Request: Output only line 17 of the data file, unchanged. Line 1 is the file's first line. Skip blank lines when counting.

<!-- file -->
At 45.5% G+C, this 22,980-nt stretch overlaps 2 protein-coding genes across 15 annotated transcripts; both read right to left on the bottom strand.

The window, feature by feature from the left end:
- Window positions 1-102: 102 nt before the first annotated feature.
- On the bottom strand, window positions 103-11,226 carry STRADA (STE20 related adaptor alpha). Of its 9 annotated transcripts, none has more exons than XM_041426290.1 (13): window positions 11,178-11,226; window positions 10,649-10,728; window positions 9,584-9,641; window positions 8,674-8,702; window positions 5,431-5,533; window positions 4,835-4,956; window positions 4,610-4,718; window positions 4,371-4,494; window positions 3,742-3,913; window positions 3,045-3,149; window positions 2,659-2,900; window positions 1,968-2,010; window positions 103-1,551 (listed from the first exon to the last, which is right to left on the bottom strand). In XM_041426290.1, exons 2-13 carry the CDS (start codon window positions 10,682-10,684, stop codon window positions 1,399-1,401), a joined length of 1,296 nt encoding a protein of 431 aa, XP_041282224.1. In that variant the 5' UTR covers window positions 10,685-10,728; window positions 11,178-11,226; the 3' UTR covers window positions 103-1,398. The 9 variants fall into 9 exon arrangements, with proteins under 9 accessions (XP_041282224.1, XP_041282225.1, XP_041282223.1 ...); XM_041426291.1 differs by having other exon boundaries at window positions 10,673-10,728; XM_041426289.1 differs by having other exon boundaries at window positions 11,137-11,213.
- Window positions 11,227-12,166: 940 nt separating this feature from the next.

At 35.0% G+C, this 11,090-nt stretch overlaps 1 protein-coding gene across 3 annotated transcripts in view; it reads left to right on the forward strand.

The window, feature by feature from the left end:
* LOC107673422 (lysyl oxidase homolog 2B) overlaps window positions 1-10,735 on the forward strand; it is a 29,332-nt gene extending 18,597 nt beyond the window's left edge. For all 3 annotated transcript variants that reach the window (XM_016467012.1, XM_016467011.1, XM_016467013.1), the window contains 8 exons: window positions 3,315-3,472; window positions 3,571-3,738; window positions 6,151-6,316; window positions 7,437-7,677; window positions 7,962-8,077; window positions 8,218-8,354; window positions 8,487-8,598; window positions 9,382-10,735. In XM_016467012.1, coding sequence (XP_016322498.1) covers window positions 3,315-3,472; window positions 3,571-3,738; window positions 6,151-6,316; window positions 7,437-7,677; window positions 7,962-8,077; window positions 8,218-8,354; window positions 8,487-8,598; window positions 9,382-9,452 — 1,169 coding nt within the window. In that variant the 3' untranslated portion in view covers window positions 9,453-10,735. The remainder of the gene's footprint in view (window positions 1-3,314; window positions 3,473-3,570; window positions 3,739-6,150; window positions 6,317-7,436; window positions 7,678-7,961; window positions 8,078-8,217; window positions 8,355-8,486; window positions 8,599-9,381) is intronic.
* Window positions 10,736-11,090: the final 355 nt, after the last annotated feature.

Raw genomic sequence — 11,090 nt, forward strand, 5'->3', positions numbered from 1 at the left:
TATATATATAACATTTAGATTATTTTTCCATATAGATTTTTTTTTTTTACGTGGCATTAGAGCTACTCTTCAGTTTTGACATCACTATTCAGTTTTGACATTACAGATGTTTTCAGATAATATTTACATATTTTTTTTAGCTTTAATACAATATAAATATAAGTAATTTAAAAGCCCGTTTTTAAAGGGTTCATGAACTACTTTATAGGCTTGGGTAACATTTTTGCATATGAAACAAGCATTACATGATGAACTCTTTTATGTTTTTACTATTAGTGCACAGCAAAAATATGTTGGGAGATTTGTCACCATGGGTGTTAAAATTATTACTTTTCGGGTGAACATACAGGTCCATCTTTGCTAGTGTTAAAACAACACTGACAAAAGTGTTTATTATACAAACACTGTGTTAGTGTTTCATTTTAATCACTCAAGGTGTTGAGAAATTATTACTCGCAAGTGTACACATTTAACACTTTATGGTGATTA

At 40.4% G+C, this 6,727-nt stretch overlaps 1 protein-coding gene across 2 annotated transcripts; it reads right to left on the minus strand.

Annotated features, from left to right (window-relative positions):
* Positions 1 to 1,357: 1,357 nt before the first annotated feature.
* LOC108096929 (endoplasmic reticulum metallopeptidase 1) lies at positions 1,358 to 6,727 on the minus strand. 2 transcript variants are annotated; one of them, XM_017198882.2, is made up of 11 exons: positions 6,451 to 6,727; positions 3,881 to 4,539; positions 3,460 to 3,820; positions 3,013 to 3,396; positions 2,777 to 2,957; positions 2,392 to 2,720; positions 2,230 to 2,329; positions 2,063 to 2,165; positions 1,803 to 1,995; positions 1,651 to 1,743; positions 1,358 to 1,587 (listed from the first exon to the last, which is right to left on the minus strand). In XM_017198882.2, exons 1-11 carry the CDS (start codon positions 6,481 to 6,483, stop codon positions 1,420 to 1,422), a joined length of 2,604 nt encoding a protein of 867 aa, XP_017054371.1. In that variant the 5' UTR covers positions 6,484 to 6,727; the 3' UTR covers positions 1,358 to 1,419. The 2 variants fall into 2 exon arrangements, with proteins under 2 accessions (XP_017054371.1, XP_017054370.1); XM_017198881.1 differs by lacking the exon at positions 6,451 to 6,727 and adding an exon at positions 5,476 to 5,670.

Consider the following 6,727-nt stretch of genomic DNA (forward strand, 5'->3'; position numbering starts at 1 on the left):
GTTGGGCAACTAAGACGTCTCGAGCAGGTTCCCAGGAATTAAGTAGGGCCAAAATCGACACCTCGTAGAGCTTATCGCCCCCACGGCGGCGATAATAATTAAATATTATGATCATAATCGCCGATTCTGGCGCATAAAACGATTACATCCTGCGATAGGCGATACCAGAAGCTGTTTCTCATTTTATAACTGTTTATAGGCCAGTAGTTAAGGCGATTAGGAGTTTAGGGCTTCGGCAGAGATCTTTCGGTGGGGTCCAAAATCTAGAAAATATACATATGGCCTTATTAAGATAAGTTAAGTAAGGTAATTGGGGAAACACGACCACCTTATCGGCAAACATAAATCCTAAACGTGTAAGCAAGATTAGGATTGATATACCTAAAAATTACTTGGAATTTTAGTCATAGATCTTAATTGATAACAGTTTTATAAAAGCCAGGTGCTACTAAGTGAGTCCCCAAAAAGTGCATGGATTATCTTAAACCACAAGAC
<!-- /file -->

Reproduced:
GTTGGGCAACTAAGACGTCTCGAGCAGGTTCCCAGGAATTAAGTAGGGCCAAAATCGACACCTCGTAGAGCTTATCGCCCCCACGGCGGCGATAATAATTAAATATTATGATCATAATCGCCGATTCTGGCGCATAAAACGATTACATCCTGCGATAGGCGATACCAGAAGCTGTTTCTCATTTTATAACTGTTTATAGGCCAGTAGTTAAGGCGATTAGGAGTTTAGGGCTTCGGCAGAGATCTTTCGGTGGGGTCCAAAATCTAGAAAATATACATATGGCCTTATTAAGATAAGTTAAGTAAGGTAATTGGGGAAACACGACCACCTTATCGGCAAACATAAATCCTAAACGTGTAAGCAAGATTAGGATTGATATACCTAAAAATTACTTGGAATTTTAGTCATAGATCTTAATTGATAACAGTTTTATAAAAGCCAGGTGCTACTAAGTGAGTCCCCAAAAAGTGCATGGATTATCTTAAACCACAAGAC